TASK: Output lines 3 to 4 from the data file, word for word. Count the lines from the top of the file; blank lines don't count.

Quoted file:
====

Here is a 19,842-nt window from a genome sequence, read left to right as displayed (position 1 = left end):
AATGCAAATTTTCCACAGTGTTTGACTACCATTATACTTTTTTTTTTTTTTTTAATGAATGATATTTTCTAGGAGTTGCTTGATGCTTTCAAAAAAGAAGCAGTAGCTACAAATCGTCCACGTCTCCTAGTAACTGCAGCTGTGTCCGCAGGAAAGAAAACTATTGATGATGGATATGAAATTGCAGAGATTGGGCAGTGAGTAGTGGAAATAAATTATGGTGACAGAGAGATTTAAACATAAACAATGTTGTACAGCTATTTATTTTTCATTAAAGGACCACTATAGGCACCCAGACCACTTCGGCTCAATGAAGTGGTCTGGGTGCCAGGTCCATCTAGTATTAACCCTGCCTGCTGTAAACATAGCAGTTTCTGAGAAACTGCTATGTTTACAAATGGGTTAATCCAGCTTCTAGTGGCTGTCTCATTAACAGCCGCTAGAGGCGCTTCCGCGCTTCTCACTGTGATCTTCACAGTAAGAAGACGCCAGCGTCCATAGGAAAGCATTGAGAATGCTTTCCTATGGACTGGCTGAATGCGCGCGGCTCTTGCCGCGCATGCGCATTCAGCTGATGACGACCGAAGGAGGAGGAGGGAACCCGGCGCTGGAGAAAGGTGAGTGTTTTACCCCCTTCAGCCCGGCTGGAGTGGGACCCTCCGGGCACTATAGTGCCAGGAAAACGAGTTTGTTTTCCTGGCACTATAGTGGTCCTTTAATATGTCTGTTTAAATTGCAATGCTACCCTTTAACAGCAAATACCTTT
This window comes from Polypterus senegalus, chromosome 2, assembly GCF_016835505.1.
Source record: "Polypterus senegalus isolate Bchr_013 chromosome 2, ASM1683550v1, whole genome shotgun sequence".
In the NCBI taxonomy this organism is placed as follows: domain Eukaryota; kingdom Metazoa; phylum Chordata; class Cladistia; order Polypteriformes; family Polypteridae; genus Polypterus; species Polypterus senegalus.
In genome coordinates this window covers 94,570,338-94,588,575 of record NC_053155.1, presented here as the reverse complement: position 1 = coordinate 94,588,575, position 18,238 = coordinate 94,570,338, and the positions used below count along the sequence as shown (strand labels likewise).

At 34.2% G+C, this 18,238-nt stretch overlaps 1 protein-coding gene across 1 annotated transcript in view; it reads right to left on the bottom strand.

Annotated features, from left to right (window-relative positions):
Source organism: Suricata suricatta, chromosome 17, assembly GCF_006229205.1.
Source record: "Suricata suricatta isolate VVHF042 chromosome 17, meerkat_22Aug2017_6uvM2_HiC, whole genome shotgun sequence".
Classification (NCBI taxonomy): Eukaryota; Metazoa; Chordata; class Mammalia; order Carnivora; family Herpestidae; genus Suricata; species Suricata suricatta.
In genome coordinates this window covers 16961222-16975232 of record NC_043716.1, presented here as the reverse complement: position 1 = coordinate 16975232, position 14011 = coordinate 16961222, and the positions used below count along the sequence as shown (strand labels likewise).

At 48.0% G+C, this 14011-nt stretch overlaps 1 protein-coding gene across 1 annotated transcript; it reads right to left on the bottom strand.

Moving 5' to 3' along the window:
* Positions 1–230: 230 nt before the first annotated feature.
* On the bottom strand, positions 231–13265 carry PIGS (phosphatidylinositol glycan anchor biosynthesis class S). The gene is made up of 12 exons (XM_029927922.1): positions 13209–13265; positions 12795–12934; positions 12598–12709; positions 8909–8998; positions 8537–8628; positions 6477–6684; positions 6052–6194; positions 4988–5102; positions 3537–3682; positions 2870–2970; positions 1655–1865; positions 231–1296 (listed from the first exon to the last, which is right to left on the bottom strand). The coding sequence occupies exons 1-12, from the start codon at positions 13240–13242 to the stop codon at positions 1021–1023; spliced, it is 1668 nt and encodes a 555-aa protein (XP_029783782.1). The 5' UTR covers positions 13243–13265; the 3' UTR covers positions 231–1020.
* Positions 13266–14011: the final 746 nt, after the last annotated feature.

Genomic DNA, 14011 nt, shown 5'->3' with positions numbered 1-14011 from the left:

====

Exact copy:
This window comes from Polypterus senegalus, chromosome 2, assembly GCF_016835505.1.
Source record: "Polypterus senegalus isolate Bchr_013 chromosome 2, ASM1683550v1, whole genome shotgun sequence".